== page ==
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Horse Head Nebula Colour (HaL)+(HaR)GB
Nov 2010 Mark Wielgosz

Horse Head Nebula Colour (HaL)+(HaR)GB

Cropped Image 90% of full frame.

FSQ106N F5 Takahashi APO + STL11K CCD & 8CFW on Paramount ME

HaLHaRGB (4.5,4:4.5,4:4:4) Hrs

Bin: 1 x 1
-20C chip temp, darks and flats
Image scale = 3.5 a/p
Guide Camera: SBIG Internal Guide

The Horsehead Nebula (also known as Barnard 33 in bright nebula IC 434) is a dark nebula in the constellation Orion.
The nebula is located just below (to the south of) Alnitak, the star farthest left on Orion's Belt, and is part of the much larger Orion Molecular Cloud Complex.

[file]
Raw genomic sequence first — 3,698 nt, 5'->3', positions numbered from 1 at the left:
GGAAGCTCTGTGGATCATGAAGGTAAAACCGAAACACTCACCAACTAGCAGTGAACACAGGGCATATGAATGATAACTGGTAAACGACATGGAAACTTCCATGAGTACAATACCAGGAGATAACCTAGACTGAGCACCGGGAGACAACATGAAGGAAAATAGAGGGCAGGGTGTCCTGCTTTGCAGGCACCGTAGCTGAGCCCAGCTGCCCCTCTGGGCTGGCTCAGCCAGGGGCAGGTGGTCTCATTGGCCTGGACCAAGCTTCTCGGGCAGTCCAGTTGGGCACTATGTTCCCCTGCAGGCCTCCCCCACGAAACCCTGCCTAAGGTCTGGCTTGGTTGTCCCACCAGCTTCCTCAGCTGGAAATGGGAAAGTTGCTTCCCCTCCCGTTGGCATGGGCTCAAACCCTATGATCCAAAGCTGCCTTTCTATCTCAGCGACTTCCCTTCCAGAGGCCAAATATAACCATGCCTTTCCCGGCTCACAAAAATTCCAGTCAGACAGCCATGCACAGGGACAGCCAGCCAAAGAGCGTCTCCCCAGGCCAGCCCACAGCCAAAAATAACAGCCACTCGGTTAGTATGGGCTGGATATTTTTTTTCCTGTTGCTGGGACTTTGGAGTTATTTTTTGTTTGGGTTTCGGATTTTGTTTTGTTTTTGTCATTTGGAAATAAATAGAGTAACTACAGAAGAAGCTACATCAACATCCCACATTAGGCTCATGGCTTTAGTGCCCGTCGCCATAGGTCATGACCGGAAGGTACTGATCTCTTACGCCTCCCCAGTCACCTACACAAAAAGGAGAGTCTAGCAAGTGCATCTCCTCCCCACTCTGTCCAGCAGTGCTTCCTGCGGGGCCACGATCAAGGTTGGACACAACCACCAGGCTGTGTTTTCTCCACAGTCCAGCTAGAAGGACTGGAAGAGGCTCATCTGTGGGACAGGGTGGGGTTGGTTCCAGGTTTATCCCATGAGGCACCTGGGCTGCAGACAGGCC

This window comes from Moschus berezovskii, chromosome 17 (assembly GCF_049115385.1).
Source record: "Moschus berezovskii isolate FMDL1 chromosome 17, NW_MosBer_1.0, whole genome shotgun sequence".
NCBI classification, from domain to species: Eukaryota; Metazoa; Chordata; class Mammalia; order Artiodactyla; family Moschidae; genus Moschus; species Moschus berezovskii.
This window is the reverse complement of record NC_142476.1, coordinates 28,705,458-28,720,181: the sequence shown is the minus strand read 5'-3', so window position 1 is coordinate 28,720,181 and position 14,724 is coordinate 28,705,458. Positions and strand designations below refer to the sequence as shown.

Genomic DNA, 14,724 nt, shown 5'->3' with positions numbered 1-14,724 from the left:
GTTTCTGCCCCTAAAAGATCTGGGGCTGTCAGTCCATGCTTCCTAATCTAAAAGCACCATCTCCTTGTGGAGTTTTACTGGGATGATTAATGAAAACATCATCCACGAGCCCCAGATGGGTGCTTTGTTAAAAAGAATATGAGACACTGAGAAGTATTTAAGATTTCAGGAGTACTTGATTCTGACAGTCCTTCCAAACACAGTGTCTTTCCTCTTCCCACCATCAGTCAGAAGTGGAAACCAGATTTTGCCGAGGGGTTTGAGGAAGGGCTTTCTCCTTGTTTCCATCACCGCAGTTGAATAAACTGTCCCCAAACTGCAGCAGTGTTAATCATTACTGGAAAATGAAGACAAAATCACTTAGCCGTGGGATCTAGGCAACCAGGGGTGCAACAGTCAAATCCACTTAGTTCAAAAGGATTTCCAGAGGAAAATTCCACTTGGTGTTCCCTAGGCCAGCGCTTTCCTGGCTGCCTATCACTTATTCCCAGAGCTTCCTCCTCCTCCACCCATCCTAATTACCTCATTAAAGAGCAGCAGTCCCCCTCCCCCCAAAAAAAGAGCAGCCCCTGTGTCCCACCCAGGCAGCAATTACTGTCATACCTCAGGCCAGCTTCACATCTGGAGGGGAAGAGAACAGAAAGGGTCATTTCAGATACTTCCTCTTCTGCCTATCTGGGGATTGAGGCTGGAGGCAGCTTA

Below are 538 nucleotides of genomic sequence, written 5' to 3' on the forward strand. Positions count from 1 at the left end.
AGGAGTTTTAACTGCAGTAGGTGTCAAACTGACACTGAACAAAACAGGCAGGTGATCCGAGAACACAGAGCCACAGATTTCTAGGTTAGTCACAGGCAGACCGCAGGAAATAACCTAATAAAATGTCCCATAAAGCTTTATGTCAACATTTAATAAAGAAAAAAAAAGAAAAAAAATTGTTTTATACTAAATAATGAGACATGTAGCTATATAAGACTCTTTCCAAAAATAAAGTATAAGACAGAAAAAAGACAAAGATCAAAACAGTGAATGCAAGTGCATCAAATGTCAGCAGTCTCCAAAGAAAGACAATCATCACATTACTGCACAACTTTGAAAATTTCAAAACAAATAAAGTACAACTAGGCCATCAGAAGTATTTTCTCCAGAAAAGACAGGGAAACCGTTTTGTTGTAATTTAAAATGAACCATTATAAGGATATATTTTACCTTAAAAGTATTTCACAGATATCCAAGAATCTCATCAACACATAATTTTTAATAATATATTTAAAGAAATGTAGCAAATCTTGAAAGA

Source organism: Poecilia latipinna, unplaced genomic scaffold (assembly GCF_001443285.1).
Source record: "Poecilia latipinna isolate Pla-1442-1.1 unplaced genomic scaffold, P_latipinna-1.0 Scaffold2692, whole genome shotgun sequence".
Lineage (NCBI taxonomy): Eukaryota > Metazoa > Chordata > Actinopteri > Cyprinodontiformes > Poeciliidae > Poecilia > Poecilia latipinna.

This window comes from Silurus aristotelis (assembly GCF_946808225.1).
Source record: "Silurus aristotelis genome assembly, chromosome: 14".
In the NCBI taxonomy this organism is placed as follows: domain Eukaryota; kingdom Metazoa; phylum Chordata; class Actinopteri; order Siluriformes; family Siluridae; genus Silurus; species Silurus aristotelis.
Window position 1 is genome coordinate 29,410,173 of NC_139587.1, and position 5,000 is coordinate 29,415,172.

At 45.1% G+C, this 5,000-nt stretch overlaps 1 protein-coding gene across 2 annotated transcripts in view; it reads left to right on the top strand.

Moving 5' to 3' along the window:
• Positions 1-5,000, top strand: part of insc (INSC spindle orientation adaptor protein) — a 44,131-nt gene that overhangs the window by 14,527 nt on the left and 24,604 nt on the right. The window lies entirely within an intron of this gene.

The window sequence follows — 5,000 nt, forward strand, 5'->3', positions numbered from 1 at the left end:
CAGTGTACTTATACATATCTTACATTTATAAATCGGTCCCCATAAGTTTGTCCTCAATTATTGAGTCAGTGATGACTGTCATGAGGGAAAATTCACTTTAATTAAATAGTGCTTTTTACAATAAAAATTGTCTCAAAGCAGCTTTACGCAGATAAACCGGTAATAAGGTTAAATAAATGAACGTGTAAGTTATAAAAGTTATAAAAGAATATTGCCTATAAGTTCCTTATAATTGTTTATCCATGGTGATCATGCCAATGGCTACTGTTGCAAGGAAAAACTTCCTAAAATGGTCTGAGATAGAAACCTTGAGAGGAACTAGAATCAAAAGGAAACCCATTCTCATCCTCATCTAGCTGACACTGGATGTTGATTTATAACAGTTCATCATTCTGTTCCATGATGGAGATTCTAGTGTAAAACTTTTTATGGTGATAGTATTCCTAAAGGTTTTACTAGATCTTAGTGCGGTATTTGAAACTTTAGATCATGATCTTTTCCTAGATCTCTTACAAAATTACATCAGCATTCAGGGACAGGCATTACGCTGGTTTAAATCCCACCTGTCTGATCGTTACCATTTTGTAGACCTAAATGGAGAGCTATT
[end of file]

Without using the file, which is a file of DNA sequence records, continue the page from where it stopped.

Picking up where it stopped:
The Horsehead Nebula is approximately 1500 light years from Earth.
It is one of the most identifiable nebulae because of the shape of its swirling cloud of dark dust and gases, which is similar to that of a horse's head when viewed from Earth.
The shape was first noticed in 1888 by Williamina Fleming on photographic plate B2312 taken at the Harvard College Observatory.
The red glow originates from hydrogen gas predominantly behind the nebula, ionized by the nearby bright star Sigma Orionis.
The darkness of the Horsehead is caused mostly by thick dust, although the lower part of the Horsehead's neck casts a shadow to the left.
Streams of gas leaving the nebula are funneled by a strong magnetic field. Bright spots in the Horsehead Nebula's base are young stars just in the process of forming.

Source: Wikipedia

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